3.1 study Area

The study will be done at Kenya Medical Training college Eldoret campus.

Study design

An observation will be conducted in all college students of both genders to get their opinion on the abuse of cannabis sativa abuse.

Questionnaires will be given out to the students who will only be willing to answer, no student will be forced into taking part of the exercise. The questionnaire will be designed to evaluate

The attitude and knowledge about cannabis sativa abuse.

Inclusion criteria

Questionnaires will be given to all students who will agree to take part.

Exclusion criteria

Questionnaires will not be given to students who will be unwilling to take part in the exercise or unable to understand the instructions.

3.2 Study population

The research subjects will be students residing in the college.

3.3 Sampling method

The sample will be randomly selected among students during their free time.

3.4 Study Area

The study will be carried out in Kenya Medical Training College Eldoret campus

3.5 Background Information

KMTC Eldoret campus, established in 1977 as a community nurses training institute, is located in Uasin Gishu county, Eldoret town, along Nandi road, opposite Moi Teaching and referral Hospital. The institution currently offers 11 courses with approximately 2000 students.

3.6 Data collection

Data will be gathered from the answered questionnaires.

3.7 Data analysis and presentation

Data collected will be arranged to correspond their respective genders and computed to come up with percentage responses to choices in the questionnaires.


1. Dieker,L,Stolar,M Lloydn Richardson et al (2008)Tobacco Alcohol and Marijuana use among first years U.S college Students.

2. International Narcotics Control Board [INCB,2006].The Impact of drug abuse on crime and violence at community levelhttp://www.highbeam.com.

3. International Journal of Education and Research, volume 3 No.1 Jan 2015.

4. International Journal of Scientific and Technology Research Volume 2 Issue 6th June 2013.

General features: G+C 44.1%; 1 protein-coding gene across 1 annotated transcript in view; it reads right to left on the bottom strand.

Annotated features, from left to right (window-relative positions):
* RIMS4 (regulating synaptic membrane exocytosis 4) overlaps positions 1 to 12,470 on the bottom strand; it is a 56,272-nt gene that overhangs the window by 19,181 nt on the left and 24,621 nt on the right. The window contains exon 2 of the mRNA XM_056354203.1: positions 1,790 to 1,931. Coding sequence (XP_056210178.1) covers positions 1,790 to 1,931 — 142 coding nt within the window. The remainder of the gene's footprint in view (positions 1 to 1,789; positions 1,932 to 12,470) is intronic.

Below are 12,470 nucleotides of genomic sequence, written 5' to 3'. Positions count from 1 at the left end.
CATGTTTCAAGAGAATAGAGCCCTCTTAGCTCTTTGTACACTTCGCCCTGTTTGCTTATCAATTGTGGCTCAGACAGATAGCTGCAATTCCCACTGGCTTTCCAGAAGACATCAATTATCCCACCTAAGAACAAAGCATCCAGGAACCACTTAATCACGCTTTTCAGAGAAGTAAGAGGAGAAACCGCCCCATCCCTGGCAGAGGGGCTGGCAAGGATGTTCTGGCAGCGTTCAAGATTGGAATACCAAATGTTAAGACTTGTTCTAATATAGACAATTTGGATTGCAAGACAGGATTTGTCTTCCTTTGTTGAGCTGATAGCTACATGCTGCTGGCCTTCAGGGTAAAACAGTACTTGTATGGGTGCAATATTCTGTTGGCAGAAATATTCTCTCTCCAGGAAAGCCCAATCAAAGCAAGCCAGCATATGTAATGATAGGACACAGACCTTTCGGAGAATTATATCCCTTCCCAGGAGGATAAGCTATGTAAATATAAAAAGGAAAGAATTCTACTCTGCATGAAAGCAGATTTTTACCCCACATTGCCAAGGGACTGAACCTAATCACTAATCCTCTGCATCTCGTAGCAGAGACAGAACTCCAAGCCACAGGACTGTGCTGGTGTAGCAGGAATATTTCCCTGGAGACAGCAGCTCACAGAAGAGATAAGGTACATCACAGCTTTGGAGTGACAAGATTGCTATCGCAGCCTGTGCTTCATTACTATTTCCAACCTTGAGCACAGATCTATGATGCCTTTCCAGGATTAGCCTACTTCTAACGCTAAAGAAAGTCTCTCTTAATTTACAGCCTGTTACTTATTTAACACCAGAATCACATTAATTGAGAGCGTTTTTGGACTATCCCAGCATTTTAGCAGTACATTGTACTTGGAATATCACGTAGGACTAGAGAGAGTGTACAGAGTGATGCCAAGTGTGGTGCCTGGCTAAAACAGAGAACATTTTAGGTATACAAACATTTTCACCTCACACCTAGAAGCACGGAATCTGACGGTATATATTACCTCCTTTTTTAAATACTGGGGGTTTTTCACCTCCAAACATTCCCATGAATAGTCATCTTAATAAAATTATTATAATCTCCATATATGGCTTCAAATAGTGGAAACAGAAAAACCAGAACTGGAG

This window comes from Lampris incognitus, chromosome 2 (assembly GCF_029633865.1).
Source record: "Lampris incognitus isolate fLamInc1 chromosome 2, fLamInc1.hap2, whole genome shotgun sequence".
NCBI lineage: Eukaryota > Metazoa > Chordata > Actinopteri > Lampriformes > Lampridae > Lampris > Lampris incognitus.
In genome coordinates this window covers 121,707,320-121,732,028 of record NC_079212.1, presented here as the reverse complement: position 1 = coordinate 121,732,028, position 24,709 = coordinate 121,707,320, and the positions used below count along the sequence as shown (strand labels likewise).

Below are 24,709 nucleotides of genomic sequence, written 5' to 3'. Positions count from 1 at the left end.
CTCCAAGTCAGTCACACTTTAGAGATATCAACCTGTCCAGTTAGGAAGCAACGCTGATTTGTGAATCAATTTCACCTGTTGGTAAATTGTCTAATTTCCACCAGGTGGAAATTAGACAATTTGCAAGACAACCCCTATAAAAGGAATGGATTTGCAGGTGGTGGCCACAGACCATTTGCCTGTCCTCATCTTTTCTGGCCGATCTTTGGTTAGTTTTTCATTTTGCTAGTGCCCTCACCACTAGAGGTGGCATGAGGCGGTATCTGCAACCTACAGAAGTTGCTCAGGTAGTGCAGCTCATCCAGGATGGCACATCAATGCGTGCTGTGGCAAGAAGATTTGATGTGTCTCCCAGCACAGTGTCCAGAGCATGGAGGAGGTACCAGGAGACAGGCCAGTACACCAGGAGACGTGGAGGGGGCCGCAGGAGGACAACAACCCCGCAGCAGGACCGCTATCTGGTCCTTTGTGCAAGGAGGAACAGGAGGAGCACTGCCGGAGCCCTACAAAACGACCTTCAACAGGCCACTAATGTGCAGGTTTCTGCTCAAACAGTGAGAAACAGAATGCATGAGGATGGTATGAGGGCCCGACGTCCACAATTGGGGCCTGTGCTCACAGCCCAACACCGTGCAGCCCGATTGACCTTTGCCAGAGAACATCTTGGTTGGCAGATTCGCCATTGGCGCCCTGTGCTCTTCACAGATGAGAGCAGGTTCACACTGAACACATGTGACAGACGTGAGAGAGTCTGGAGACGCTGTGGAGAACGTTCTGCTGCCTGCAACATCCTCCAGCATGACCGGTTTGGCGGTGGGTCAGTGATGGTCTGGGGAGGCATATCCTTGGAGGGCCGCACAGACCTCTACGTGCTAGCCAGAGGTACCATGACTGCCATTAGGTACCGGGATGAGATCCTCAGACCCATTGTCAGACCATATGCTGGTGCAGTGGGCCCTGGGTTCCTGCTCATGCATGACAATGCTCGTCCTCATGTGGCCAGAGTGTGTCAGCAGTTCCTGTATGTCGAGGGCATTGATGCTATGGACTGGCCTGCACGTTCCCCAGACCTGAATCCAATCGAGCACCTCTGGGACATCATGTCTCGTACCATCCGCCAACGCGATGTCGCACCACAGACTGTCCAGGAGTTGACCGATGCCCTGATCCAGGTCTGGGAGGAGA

5. Jackelinesec, Ms IHEC intern summer (2000)Marijuana use among college students.

6. Martindale,G,(2009);Marijuana use among College Students, retrieved from http://www.stateuniversity.com/blog/permalink/marijuana use among college students.html.

7. Muchemi R. (2003) Drug and Substance Abuse among people in the informal settlements within Nairobi. A paper presented to NACADA conference, Kenya (2013).

8. NIDA [National Institute on Drug Abuse],(June 2007) U.S department of Health and Human Services National Institute of Health.

9. Substance Abuse and Mental Health Services Administration Office of applied Studies; (2010) National Survey on Drugs Use and Health

10. The higher Education Centre for Alcohol and other Drugs Abuse and Violence Prevention [2008].Marijuana use among students of higher learning.Retrived from www.higheredcentre.org/files/product/marijuana pdf CORE marijuana rates.

11. Timberlake D.S.A comparison of drugs and dependence between smokers and other cannabis users. Substance use and misuse;(2009).

12. United Nations Office on Drugs and Crime.Cannabis review NACADA (2012).Report on rapid situation assessment of Drugs and substance abuse in Kenya, Nairobi Government printer.

13. UNODC;(2016),World Drug Report 2016.United Nation Office on Drugs and crime, Vienna Australia.

14. Matthew J.Borncherding(2016);Marijuana Use Among Community College Students.


month Feb March April May June July August Sept Oct

Of research topic

Research topic presentation
Writing proposal
Submission of proposal
Data collection
Analysis of data
Report writing
Submission of report


KINDLY TICK YOUR RESPONSE (you may tick twice where necessary)

1. Sex/gender……..[M] ……. [F]

2. Do you know anything about cannabis? [Yes] [No]

If yes; how did you know about it? [Here in college] [Before i joined]

3. Have you ever noticed the smell of cannabis around your place in school? [Yes] [No]

If yes; do you know of your friends using cannabis? [Yes] [No]

If yes; how many.[one] [less than five] [more than ten] if more write here…………..

4. Do you know of cannabis user? [Yes] [No]…if yes how frequent do they use?[In the morning only]

[Once a day] [Any time] [Weekends] [Just before and during exams] if other specify………………………….

5. Have you used cannabis before?[yes] [no] if yes why do you use it?[for fun] [because friends use]if other specify………………………if you don’t use; have you been influenced before by friends? [Yes] [No] if yes…how often [Always] [When we meet] [Never]

6. What effect did you notice on academics if cannabis is used?[no effect] [improvement] [poor performance] if other specify…………………..

7. What effect does cannabis have on behaviour? [Violent] [Normal] [Lowered concentration] if other specify……………………….

8. Are you aware of drug abuse rules by the school? [Yes] [No]

9. Has any of your friends been caught for cannabis abuse? [Yes] [No]

10. What action was taken against him/her? [Forgiven] [Suspended] [Taken to police station] [Taken to the guidance and counselling] if other specify………………….

11. Do you have a guidance and counselling or rehabilitation in school?[yes] [no]

12. From your view what’s the number of cannabis users compared to other drug users? [Higher] [Lower] [I don’t know]

13. From your view how should the school handle cannabis abuse in your school? ……………………….